Niga: 9 definitions
Niga means something in Hinduism, Sanskrit, Buddhism, Pali, Marathi. If you want to know the exact meaning, history, etymology or English translation of this term then check out the descriptions on this page. Add your comment or reference to a book if you want to contribute to this summary article.
Languages of India and abroad
Pali-English dictionarySource: Sutta: The Pali Text Society's Pali-English Dictionary
Niga, in gavaya-gokaṇṇa-nig-âdīnaṃ DhsA. 331 is misprint for miga. (Page 354)
Pali is the language of the Tipiṭaka, which is the sacred canon of Theravāda Buddhism and contains much of the Buddha’s speech. Closeley related to Sanskrit, both languages are used interchangeably between religions.
Marathi-English dictionarySource: DDSA: The Molesworth Marathi and English Dictionary
nigā (निगा).—Commonly nighā &c.Source: DDSA: The Aryabhusan school dictionary, Marathi-English
nigā (निगा).—Commonly nighā &c.
Marathi is an Indo-European language having over 70 million native speakers people in (predominantly) Maharashtra India. Marathi, like many other Indo-Aryan languages, evolved from early forms of Prakrit, which itself is a subset of Sanskrit, one of the most ancient languages of the world.
Sanskrit dictionarySource: DDSA: The practical Sanskrit-English dictionary
Niga (निग).—1 P.
1) To go to, attain, acquire, obtain; यत्र दुःखान्तं च निगच्छति (yatra duḥkhāntaṃ ca nigacchati) Bhagavadgītā (Bombay) 18.36;9.31.
2) To get knowledge, learn.
3) To be inserted.
4) To enter (with acc. or loc.).
Derivable forms: nigam (निगम्).Source: Cologne Digital Sanskrit Dictionaries: Cappeller Sanskrit-English Dictionary
Nigā (निगा).—accompany with song, sing, proclaim.
Nigā is a Sanskrit compound consisting of the terms ni and gā (गा).Source: Cologne Digital Sanskrit Dictionaries: Monier-Williams Sanskrit-English Dictionary
1) Niga (निग):—mfn. bound, fettered (?), [Kāṭhaka]
2) Nigā (निगा):—[=ni-gā] -√1. gā ([Aorist] ny-agāt, ni-gām), to enter, come or get into, attach one’s self to ([accusative]), [Ṛg-veda; Atharva-veda; Mahābhārata]
[Sanskrit to German]
Sanskrit, also spelled संस्कृतम् (saṃskṛtam), is an ancient language of India commonly seen as the grandmother of the Indo-European language family (even English!). Closely allied with Prakrit and Pali, Sanskrit is more exhaustive in both grammar and terms and has the most extensive collection of literature in the world, greatly surpassing its sister-languages Greek and Latin.
Kannada-English dictionarySource: Alar: Kannada-English corpus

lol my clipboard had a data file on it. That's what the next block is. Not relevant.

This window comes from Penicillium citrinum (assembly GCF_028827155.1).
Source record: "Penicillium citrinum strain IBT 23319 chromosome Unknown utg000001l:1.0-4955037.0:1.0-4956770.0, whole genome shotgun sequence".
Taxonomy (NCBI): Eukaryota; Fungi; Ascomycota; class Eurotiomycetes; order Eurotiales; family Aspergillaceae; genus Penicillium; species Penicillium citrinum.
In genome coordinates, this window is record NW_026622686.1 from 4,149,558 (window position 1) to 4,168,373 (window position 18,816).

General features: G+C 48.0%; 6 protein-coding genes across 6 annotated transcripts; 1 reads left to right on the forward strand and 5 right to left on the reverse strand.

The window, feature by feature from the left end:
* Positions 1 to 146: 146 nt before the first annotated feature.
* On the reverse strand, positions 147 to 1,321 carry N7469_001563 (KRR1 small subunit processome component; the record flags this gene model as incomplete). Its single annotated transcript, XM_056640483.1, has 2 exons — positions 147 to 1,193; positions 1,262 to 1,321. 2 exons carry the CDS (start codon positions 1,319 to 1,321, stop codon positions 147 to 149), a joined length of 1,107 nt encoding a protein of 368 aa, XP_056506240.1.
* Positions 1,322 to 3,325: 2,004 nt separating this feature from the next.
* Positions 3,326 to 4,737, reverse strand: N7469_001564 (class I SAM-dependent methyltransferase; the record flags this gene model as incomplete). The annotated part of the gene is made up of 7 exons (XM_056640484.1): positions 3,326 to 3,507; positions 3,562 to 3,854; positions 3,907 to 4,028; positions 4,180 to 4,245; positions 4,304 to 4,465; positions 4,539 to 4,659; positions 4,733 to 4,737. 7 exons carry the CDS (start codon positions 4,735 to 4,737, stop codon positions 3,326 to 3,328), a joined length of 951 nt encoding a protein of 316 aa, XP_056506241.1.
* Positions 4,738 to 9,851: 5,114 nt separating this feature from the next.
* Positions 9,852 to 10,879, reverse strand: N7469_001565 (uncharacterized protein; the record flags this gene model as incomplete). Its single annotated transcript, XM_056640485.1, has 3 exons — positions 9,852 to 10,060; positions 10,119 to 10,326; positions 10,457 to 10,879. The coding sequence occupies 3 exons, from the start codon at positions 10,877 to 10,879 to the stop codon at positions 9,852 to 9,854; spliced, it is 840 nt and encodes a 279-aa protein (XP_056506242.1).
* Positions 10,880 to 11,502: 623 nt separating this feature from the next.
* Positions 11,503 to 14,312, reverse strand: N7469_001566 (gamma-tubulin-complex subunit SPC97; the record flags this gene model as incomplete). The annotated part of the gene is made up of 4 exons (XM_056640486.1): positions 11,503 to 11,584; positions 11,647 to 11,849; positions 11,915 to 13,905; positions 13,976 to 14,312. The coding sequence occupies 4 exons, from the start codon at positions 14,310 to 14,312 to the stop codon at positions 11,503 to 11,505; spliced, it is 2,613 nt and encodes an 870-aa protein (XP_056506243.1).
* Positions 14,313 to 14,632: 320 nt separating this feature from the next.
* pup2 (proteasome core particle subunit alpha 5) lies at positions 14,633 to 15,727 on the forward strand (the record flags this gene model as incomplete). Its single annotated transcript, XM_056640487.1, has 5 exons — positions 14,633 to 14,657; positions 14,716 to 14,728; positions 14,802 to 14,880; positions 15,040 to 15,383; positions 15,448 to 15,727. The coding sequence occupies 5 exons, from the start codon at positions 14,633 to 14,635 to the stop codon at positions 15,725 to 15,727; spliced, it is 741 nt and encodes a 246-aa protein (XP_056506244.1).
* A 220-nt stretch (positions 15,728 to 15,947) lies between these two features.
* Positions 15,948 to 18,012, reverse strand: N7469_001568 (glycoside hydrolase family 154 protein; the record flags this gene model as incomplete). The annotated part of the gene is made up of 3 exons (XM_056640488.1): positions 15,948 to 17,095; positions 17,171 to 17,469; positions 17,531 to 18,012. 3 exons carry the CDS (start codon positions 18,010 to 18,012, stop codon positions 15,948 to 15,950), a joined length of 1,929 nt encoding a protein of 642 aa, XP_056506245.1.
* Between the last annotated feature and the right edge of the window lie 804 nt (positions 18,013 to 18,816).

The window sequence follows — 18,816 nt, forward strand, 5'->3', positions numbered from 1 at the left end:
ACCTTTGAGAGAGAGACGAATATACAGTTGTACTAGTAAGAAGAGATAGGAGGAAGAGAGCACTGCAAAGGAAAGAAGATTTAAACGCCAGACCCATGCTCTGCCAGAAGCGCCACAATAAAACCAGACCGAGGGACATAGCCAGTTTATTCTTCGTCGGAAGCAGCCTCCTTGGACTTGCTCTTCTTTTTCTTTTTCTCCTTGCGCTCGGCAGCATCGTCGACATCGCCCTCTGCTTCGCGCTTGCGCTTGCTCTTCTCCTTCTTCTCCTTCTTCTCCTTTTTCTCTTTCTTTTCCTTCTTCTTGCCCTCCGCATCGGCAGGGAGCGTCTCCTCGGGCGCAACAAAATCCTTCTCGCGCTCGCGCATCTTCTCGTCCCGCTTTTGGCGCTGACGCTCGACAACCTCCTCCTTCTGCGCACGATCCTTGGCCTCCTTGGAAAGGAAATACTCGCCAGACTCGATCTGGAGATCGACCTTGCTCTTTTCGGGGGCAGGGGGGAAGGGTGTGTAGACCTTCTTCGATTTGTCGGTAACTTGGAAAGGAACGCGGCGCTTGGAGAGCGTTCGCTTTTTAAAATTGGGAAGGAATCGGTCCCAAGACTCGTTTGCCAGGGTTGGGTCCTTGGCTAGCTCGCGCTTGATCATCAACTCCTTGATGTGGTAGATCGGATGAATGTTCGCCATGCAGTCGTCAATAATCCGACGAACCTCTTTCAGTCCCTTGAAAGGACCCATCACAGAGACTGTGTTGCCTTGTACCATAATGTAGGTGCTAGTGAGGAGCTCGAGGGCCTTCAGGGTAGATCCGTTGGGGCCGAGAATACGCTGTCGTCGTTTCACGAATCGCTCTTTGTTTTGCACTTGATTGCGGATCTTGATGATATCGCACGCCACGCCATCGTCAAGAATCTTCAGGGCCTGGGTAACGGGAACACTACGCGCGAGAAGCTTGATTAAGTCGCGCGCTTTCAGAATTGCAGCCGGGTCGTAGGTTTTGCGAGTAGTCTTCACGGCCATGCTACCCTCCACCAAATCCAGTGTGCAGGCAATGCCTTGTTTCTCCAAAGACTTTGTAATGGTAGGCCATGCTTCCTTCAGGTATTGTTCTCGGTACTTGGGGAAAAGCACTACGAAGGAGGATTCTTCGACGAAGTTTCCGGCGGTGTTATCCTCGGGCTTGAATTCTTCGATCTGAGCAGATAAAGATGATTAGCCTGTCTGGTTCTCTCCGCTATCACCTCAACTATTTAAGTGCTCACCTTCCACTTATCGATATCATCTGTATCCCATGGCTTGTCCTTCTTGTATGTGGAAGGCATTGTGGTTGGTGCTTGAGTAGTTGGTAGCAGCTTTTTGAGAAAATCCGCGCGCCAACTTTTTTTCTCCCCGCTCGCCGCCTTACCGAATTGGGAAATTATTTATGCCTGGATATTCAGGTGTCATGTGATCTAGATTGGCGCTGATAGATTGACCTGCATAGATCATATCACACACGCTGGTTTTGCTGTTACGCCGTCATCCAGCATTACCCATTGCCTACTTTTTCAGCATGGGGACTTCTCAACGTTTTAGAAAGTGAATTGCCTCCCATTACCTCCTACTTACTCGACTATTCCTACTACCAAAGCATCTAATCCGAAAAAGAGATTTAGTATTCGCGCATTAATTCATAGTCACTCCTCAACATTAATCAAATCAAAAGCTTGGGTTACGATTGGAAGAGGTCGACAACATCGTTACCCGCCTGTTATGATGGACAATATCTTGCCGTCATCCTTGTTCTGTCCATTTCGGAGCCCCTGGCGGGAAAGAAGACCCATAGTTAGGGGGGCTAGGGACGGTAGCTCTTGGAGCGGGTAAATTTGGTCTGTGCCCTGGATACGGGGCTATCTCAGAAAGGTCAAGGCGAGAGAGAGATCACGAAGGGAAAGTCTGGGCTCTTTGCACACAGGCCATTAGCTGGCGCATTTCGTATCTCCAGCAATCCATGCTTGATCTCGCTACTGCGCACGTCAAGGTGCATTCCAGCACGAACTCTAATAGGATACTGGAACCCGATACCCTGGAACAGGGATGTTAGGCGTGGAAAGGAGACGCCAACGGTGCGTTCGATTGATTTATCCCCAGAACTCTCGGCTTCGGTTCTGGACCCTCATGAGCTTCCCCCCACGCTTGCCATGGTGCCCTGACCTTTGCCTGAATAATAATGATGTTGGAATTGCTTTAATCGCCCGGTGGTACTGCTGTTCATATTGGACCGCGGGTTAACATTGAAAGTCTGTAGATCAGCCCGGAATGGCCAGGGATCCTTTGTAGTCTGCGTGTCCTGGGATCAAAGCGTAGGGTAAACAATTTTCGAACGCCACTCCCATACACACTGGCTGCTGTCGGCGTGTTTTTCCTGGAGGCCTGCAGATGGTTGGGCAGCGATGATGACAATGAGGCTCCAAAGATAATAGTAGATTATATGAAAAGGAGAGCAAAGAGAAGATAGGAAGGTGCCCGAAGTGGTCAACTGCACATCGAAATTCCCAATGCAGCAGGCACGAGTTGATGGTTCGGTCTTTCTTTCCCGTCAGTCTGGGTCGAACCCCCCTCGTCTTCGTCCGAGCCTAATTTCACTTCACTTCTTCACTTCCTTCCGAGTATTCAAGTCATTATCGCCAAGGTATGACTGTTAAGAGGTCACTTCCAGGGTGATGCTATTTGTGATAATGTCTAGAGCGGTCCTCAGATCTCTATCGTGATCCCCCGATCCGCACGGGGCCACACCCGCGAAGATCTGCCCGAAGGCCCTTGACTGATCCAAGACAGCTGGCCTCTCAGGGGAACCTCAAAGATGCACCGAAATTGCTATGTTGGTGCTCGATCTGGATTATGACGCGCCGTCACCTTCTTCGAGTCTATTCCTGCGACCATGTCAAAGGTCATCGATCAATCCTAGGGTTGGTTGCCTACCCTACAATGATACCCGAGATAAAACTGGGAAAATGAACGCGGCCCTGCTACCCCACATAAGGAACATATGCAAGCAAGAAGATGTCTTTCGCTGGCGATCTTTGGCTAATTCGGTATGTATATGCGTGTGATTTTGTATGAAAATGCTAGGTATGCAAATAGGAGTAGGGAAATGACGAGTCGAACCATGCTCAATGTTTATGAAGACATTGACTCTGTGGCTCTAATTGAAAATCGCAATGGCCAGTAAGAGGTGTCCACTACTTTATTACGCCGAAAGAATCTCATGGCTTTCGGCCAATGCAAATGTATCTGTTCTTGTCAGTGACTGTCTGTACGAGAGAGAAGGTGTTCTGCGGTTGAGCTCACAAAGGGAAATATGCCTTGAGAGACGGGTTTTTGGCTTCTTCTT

Niga (ನಿಗ):—[noun] (usu. used in dupl.) an onomatopoeic word formed by imitating the natural sound of fire burning ablaze.
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Niga (ನಿಗ):—[noun] = ನಿಗಾ [niga].
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1) [noun] watchful attention.
2) [noun] the condition, fact or an instance of being responsible; responsibility; accountability.
3) [noun] ನಿಗಾ ಇಡು [niga idu] nigā iḍu to carefully watch; to give a watchful attention to; ನಿಗಾ ತೆಗೆದುಕೊ [niga tegeduko] nigā tegeduko = ನಿಗಾ ನೋಡು [niga nodu]. ನಿಗಾ ನೋಡು [niga nodu] nigānōḍu = to take care of; to look after.
Kannada is a Dravidian language (as opposed to the Indo-European language family) mainly spoken in the southwestern region of India.
See also (Relevant definitions)
Starts with (+91): Nigabani, Nigacchati, Nigacchi, Nigacu, Nigad, Nigada, Nigadabaddha, Nigadakshvedana, Nigadana, Nigadanirodha, Nigadaniruddha, Nigadapurita, Nigadasa, Nigadasta, Nigadasya, Nigadat, Nigadavyakhyata, Nigaday, Nigadaya, Nigadayati.
Ends with (+116): Accuvaniga, Adanibbaniga, Aduniga, Akkuvaniga, Amarduniga, Amdaniga, Ammanniga, Aniga, Avaniga, Bagaraniga, Baniga, Banniga, Baravaniga, Barubesaniga, Basaniga, Bavaniga, Besaniga, Bharaniga, Bijjaniga, Binige.
Search found 6 books and stories containing Niga, Nigā, Ni-ga, Ni-gā; (plurals include: Nigas, Nigās, gas, gās). You can also click to the full overview containing English textual excerpts. Below are direct links for the most relevant articles:
Folk Tales of Gujarat (and Jhaverchand Meghani) (by Vandana P. Soni)
Kathasaritsagara (the Ocean of Story) (by Somadeva)
Mūlamadhyamakakārikā (by Nāgārjuna)
Reverberations of Dharmakirti’s Philosophy (by Birgit Kellner)
The Chaldean account of Genesis (by George Smith)